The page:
The Turnbull government is still pursuing the Abbott government policy of a transfer of powers to the states. Morrison has floated the idea that the states should receive a guaranteed share of income tax. The underlying idea is that the states become solely responsible for schools and hospitals and the commonwealth covers Medicare, the PBS and universities. Given that education and health are issues which the electorate sees Labor as better able to manage, the cynic in me suggests that this is also a political strategy to take away one of Labor’s strengths at the federal level. I do not expect everyone to see this, but people will see the commonwealth withdrawing from hospital and school funding. For many years now, commonwealth financial support has been central to health and education and it will be difficult to change that public perception. That leaves some room for Labor to continue pursuing commonwealth involvement in health and education because, at least for now, that is what the electorate expects.
Decisiveness is lacking or, at least, there is no sign of it yet. It is all well and good to make promises about consultation and proper consideration of issues but people often expect their leaders to be decisive, even with less popular decisions. Four months into his prime ministership and Turnbull has not made any major decisions — he has simply continued the Abbott policies. People expected there would be changes in the policy approach but are not seeing that. Turnbull may have provided a fresh approach in his words and demeanour but not in policy and that will soon wear thin with the electorate.
Some of these issues suggest there may be a temptation to go to an early election before the gloss of the Turnbull leadership wears off and more expectations are left unmet. At an election, however, he would be required to put policies before the electorate and if they remain the Abbott policies, the electorate will not be well pleased. Also if he goes before he has even presented his first budget, it will suggest signs of panic. The budget is often seen as a key indicator of the direction of a prime ministership and to go to an election without presenting one is not a good look. Turnbull, however, is trying to frame an opportunity to go early by using the TURC recommendations and associated legislation as a potential trigger for a double dissolution. Most commentators doubt that a double dissolution will be called because of the likelihood that it would give rise to an increase in minor parties in the Senate (owing to the smaller quota required to win a seat). There may not be a double dissolution but Turnbull may still be tempted to go early — how early is the question, as that also depends on a number of legal requirements regarding the timing of House and Senate elections. Legally he could hold just a House election but it would be electorally unpopular to again separate House and Senate elections. So his options for an early election appear limited, giving the electorate more time to see his true colours.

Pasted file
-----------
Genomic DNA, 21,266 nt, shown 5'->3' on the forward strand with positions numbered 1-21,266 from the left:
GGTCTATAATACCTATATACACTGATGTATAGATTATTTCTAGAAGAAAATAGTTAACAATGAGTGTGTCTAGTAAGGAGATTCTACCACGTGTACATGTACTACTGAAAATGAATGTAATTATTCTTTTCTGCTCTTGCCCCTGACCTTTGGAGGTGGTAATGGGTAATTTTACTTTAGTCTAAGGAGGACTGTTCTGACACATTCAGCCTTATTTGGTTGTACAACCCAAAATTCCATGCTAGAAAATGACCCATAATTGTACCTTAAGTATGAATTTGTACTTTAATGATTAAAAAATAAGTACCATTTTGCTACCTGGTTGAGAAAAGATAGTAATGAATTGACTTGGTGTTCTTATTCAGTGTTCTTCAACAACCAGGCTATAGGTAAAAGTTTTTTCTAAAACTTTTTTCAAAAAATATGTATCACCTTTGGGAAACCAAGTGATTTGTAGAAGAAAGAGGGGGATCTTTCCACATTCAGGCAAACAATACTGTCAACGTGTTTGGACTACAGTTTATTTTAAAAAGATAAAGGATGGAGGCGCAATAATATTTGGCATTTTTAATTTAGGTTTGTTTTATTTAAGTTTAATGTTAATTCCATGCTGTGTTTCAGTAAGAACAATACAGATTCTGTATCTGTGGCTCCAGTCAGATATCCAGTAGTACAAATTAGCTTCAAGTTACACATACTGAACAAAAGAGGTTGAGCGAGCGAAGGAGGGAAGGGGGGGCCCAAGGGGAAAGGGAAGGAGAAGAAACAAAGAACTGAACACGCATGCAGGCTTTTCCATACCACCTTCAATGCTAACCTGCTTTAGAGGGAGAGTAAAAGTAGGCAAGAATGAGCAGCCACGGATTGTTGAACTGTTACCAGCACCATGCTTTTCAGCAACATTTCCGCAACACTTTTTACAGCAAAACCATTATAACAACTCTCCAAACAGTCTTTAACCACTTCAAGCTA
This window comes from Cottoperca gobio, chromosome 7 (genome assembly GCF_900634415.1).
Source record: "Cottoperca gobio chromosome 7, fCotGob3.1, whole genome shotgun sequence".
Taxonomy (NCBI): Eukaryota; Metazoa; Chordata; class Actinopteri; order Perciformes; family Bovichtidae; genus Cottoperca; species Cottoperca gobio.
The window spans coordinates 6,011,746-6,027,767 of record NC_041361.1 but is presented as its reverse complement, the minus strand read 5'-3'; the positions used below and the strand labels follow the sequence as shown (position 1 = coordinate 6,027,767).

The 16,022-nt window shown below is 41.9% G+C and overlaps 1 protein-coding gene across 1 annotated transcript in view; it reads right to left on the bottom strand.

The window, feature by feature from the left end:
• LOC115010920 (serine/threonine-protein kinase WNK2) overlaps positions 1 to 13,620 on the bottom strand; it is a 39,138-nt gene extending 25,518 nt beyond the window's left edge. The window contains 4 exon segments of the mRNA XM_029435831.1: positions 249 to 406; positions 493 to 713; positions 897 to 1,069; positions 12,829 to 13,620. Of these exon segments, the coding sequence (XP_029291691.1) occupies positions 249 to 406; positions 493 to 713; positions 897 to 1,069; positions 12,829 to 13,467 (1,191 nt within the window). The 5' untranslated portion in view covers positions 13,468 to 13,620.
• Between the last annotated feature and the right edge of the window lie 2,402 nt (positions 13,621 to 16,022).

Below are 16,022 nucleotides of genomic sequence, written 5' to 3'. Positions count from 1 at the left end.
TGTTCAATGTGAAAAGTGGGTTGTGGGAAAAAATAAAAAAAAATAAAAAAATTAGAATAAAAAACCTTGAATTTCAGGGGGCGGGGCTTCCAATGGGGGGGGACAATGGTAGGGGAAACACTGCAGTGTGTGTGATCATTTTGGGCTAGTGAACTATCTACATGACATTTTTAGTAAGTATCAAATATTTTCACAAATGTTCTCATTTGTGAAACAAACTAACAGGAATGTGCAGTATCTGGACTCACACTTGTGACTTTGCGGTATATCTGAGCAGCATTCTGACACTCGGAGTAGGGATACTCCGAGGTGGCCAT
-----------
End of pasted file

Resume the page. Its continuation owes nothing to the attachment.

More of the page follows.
On 29 January, however, he did indicate that an election would not be called until August, September or October, thus acknowledging the difficulties of going early, but only a few days later, on the first sitting day of parliament, he said a double dissolution was still a ‘live option’ — although that may have been intended to pressure current cross-bench senators to support his legislation rather than a genuine intention. The fact that he can express those contradictory positions within a few days does not present the image of a decisive prime minister.
Basically, Turnbull created a persona before he became prime minister that is not being matched by his actions as prime minister and the electorate will grow increasingly disillusioned with this. So I think there is reason for optimism that the Coalition can be defeated in the election this year. The big question is whether Labor will be able to take advantage of this — but I will save those speculations for another time.
What do you think?
Is Ken’s optimism justified? Will people see through Turnbull’s glossy veneer before the election or will awakening come too late? Can Labor be effective in highlighting Turnbull’s ineffectiveness?
We hope you noticed that this piece was posted on Sunday morning rather than our previous regular time of Sunday evening. This will become our new standard posting time (9.00am on a Sunday) allowing you time to catch up after breakfast or brunch (depending on your time of rising).
Next week, at 9.00am on Sunday, 2353NM discusses a link between guns and electric cars in ‘Americans aren’t the only ones with blinkers’.